The other side of this double-edged personality sword (bonus points for anyone who sends me a drawing of a double-edged personality sword) is a propensity for worry.  Not only do I always think; I often fear.  Not only do I always analyze; I often criticize.  Not only do I always refine mental models and draw meaningful conclusions; I often catastrophize and focus on flaws, inconsistencies, inadequacies, and doom. 

The focus of my worrying, interestingly, has rarely been my work.  It has rarely been my science or my grades, despite the amount of time and energy I've spent on them.  Rather, the object of my anxiety has usually been relationships.  This points to my ultimate fear, which drives my worry: loss of relationship.  I am so scared of being forgotten or replaced or unwanted.  I am so scared of being alone.  I have experienced these losses in my life to the extent that I now have an anxiety-shaped feedback loop inside of me, demanding that I hunt for warning signs/patterns of potential loss and prevent prevent prevent. Whenever an uncertainty in relationship arises, the danger alarms sound, and my mind begins to attack the “problem” from every possible angle, ad nauseum (sometimes literally).  In uncertain times, I wear myself out, and I am often unable to experience the present for focusing on a future of loss.


Don’t worry about anything; instead, pray about everything. Tell God what you need, and thank him for all he has done. Then you will experience God’s peace, which exceeds anything we can understand. His peace will guard your hearts and minds as you live in Christ Jesus.

And now, dear brothers and sisters, one final thing. Fix your thoughts on what is true, and honorable, and right, and pure, and lovely, and admirable. Think about things that are excellent and worthy of praise. Keep putting into practice all you learned and received from me—everything you heard from me and saw me doing. Then the God of peace will be with you.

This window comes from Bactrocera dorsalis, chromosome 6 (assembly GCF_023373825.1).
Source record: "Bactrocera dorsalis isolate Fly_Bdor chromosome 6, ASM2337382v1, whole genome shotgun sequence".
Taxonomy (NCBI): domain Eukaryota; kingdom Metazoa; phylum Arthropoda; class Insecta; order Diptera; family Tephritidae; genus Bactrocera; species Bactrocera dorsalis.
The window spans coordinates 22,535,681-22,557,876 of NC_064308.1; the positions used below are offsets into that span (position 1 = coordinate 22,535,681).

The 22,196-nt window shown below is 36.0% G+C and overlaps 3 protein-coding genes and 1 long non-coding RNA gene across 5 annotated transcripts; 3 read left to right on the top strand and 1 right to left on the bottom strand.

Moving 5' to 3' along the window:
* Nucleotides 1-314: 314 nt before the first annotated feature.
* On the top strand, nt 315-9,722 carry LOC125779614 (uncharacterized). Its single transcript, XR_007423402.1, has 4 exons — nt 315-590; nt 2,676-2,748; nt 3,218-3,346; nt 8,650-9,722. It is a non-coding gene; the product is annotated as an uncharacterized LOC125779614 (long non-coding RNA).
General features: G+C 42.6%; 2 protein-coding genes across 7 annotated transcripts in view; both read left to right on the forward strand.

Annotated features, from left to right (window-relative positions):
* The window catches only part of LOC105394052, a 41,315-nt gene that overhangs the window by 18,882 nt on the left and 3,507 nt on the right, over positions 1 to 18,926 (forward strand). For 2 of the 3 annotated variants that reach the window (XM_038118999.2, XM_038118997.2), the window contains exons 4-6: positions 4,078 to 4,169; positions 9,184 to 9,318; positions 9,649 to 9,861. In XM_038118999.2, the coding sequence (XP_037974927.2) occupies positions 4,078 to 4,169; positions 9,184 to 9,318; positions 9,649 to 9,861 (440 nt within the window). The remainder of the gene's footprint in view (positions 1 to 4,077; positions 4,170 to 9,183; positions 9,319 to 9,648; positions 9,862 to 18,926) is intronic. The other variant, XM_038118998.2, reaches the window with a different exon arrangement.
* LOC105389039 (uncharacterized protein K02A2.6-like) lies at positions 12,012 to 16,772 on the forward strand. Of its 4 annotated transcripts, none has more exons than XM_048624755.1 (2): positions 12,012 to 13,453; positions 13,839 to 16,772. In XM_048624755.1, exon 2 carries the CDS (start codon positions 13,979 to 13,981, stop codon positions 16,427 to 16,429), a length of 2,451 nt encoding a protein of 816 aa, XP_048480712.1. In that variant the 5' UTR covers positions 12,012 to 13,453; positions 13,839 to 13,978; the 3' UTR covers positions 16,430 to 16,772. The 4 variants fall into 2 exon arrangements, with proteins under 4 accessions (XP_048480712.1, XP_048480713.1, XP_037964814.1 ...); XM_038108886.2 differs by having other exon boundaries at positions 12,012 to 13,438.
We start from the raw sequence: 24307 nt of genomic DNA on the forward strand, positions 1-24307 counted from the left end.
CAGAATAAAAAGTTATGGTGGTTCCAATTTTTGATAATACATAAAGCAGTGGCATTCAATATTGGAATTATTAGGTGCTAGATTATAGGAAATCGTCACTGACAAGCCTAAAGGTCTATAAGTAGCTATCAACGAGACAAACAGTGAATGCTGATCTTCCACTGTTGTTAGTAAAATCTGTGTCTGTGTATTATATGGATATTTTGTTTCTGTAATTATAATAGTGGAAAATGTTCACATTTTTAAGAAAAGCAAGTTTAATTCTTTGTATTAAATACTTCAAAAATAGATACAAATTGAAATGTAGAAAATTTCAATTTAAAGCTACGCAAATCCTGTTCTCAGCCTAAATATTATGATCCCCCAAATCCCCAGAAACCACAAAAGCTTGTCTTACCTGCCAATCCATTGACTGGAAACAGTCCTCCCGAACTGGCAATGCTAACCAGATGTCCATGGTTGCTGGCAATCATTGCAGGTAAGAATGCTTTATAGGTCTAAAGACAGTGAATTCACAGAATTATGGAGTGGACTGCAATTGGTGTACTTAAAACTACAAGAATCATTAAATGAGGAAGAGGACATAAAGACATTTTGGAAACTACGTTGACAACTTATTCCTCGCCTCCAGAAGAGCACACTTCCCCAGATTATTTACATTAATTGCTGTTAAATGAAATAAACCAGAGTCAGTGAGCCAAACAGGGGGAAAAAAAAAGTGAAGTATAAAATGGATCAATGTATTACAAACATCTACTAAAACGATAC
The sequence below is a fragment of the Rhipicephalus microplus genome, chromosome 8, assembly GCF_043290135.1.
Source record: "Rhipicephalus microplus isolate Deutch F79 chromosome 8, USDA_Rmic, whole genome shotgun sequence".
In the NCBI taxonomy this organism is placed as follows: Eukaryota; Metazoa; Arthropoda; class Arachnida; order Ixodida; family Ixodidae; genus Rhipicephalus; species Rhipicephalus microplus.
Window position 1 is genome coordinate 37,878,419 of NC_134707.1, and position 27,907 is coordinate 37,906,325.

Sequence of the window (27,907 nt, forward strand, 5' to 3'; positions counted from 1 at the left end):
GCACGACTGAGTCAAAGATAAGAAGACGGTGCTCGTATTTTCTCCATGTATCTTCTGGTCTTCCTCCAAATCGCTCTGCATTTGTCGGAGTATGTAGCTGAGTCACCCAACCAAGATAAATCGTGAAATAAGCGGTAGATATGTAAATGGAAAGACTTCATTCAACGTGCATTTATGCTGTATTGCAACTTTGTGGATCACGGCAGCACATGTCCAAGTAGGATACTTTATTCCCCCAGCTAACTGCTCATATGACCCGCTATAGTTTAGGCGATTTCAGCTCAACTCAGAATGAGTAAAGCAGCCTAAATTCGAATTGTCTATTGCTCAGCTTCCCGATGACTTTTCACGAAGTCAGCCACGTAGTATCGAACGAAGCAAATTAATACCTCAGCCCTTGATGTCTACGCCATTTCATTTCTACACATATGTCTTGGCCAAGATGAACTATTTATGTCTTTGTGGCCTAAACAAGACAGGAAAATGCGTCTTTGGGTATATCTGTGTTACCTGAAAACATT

The first paragraph says that prayer is a replacement for worry.  I am exhorted (1) to tell God exactly where I am and what I need (or what I think I need) and (2) to choose to thank him for what he has done.  The first requires a recognition of my own fears. The second requires an acknowledgment of God’s faithfulness (NOT a feeling of gratitude, which comes and goes)... and a choosing to thank, independent of anxiety-ridden feelings.  And these two actions, being honest with God and choosing to thank him, produce an incomprehensible, circumstance-independent peace.  This peace, according to Paul, has the power to guard my heart and mind.  And how I long for something outside of myself to keep watch, to relieve my own feeble and weary lookout! 

The second paragraph is an exhortation to focus not on what may go wrong, but on what is and will be right.  What does this look like in the context of relationship, the focus of my worries?  God has filled my life with people who love and know me, and the depth of this knowing continues to expand.  I see him moving in my loved ones' lives, and I see him moving in my own.  And even beyond the present circumstances, the future, where I usually reside, is ultimately filled with deep, satisfying, life-giving relationships with God and others forever.  There will be no more loss.

So my prayer for myself and anyone else struggling with worry is that we would authentically tell God how we’re feeling, what we’re thinking, and what we need…  that we would ask him for help… that we would take time to acknowledge to him and ourselves the wonderful things he has already done… and that, in whatever life area brings anxiety, we would choose to think about the beautiful, the true, and the good.  Father, help me to think about patterns of your loveliness and faithfulness in my life.  Help me to analyze the steadfastness of your provision.  Help me to refine my model of your unfailing love, which fills my past, present, and future, and to draw peaceful and confident conclusions.  Amen.


(Three-months-later edit: Check out John's poem.)